August 18, 2011


In Arlington Neighborhoods, “Citizens on Patrol” Are Watching

When a neighbor left her purse on the front seat of her car to enjoy a swim at the Randol Mill Family Aquatic Center, a citizen on patrol stopped her from becoming a crime victim.

She handed her neighbor some vehicle burglary prevention information.

“A lot of what we do is trying to inform our neighbors about crime prevention,” said Beverly Windsor, president of the Randol Mill Park West - Citizens on Patrol.

This north Arlington group patrols Randol Mill Park and the residential neighborhoods encompassing more than 300 homes.

Formed in 1999, this Citizens on Patrol group works closely with members of the Neighbors of Randol Mill Park to share important safety reminders.

Each year, they sponsor National Night Out activities. With a neighborhood e-mail alert system, members stay informed about trends in criminal activity.

“We are the tie that binds the neighborhood together,” Windsor said.

In Arlington, more neighborhoods like the Randol Mill Park West Citizens on Patrol are working together with the Arlington Police Department to address crime before it occurs. They are described as the additional “eyes and ears” that help to pinpoint criminal activity.

Crime Prevention Specialist Curtice Ervin says Arlington has more than 300 registered groups.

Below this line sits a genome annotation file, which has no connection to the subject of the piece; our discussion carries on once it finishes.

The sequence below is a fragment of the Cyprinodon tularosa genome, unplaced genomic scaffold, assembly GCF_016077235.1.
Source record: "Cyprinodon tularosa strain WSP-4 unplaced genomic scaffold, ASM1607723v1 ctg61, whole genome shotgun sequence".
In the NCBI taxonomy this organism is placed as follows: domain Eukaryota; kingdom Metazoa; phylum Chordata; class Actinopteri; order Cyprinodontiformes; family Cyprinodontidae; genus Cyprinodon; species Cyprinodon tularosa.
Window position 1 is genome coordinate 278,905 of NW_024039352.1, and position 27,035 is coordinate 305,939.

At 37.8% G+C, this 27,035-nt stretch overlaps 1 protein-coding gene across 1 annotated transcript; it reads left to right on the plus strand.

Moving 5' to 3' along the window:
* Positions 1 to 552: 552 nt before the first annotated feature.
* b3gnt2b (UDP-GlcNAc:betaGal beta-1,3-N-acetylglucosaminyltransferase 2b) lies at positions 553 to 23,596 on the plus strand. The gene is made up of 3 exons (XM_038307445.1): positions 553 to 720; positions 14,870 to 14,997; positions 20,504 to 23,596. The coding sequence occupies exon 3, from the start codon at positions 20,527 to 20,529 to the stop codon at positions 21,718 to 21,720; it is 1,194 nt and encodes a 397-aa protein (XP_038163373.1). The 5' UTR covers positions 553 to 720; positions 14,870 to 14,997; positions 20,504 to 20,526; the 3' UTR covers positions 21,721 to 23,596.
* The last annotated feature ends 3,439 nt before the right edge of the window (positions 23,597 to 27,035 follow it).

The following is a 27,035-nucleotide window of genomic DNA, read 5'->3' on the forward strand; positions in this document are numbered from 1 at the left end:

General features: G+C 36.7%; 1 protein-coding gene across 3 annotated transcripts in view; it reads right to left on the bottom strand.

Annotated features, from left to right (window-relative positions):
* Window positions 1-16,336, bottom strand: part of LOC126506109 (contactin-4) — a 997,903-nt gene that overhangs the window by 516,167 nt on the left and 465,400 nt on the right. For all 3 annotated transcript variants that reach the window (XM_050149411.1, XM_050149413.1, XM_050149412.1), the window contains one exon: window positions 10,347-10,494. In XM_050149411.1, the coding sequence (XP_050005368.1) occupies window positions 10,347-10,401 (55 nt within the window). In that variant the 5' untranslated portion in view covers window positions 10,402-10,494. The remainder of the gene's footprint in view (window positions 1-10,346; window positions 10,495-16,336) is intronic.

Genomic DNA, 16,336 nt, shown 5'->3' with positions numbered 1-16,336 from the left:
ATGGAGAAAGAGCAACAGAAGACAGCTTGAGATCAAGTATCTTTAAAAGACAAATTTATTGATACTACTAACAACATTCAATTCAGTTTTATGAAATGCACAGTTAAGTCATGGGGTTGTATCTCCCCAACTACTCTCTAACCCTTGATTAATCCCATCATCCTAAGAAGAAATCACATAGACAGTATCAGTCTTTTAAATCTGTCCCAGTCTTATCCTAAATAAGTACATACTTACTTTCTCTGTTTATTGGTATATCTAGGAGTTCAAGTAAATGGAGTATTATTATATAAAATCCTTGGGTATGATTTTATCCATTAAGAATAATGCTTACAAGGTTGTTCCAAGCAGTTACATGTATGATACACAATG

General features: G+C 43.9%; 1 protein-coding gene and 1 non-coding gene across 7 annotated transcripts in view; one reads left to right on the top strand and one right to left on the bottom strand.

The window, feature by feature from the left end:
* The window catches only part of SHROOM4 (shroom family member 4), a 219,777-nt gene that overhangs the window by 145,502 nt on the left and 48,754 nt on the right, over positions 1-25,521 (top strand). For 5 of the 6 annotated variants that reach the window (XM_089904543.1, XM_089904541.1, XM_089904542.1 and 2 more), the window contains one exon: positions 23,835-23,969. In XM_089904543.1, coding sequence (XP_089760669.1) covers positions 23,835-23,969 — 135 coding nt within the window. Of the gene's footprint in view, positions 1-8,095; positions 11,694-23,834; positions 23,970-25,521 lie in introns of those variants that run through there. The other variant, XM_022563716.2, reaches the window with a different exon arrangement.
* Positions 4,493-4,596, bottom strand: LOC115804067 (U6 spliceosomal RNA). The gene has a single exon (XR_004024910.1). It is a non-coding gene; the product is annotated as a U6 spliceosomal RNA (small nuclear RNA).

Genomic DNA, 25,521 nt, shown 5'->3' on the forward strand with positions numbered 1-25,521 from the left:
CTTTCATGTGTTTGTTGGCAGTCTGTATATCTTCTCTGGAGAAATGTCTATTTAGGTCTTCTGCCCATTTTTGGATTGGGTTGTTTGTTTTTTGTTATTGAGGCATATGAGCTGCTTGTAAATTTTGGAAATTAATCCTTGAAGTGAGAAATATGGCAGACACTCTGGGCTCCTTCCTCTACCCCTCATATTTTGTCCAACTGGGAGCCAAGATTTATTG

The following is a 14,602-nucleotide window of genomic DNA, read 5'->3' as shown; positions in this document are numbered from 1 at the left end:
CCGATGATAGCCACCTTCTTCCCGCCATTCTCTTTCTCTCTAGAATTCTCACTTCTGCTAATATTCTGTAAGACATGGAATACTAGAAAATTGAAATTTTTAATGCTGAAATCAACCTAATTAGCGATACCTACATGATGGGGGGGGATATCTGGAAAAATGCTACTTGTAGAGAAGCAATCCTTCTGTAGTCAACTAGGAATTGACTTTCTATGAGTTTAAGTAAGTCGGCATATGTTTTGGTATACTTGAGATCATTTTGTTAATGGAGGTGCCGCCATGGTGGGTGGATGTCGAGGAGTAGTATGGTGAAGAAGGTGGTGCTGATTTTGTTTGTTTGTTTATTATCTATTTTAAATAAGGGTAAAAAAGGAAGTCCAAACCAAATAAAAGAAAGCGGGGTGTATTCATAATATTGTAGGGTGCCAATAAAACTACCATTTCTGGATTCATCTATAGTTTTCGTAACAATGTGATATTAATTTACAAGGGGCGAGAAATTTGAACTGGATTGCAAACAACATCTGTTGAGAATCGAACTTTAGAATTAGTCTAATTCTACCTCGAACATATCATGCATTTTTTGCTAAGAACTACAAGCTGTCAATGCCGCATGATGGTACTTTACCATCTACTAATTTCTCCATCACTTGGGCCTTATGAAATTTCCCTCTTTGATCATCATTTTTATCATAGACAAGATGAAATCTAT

“Taking 9-1-1 calls for assistance is a reactive way of policing because in most cases the crime has already happened,” Ervin said. “Having hundreds of citizens showing a visible presence in their communities and providing daily feedback to their assigned Police Patrol personnel gives the Arlington Police Department an opportunity to provide service to our citizens in a pro-active fashion with the goal of removing the victim from the scenario completely.”

Citizens on Patrol members submit online reports about nonemergency situations and suspicious activity occurring in their neighborhoods. Information is passed on to patrol officers for investigation and often shared with other Citizens on Patrol groups for additional monitoring, Ervin said.

“These citizens are an effective way of cutting crime in neighborhoods as well as stopping crime before it happens,” he said.

Windsor says it is impossible for police officers to be everywhere all the time.

“Anything we can do to discourage criminal activity and show our appreciation and support for the police department is important to us,” she said.

Interested in starting a Citizens on Patrol? Members must be 18 years of age or older with the ability to pass a criminal background check. Training is required. The next new member orientation is coming Nov. 2 and Nov. 9. To learn more, visit


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